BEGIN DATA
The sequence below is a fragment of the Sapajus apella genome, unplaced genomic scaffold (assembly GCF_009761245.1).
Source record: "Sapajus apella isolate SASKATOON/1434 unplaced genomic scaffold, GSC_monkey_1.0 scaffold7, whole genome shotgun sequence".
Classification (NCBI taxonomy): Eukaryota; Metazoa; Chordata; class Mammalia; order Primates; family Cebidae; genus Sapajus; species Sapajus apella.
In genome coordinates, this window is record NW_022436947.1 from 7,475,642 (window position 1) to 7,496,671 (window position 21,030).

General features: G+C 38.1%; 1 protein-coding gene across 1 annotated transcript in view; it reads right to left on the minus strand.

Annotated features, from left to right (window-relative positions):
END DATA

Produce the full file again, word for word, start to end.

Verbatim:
The sequence below is a fragment of the Sapajus apella genome, unplaced genomic scaffold (assembly GCF_009761245.1).
Source record: "Sapajus apella isolate SASKATOON/1434 unplaced genomic scaffold, GSC_monkey_1.0 scaffold7, whole genome shotgun sequence".
Classification (NCBI taxonomy): Eukaryota; Metazoa; Chordata; class Mammalia; order Primates; family Cebidae; genus Sapajus; species Sapajus apella.
In genome coordinates, this window is record NW_022436947.1 from 7,475,642 (window position 1) to 7,496,671 (window position 21,030).

General features: G+C 38.1%; 1 protein-coding gene across 1 annotated transcript in view; it reads right to left on the minus strand.

Annotated features, from left to right (window-relative positions):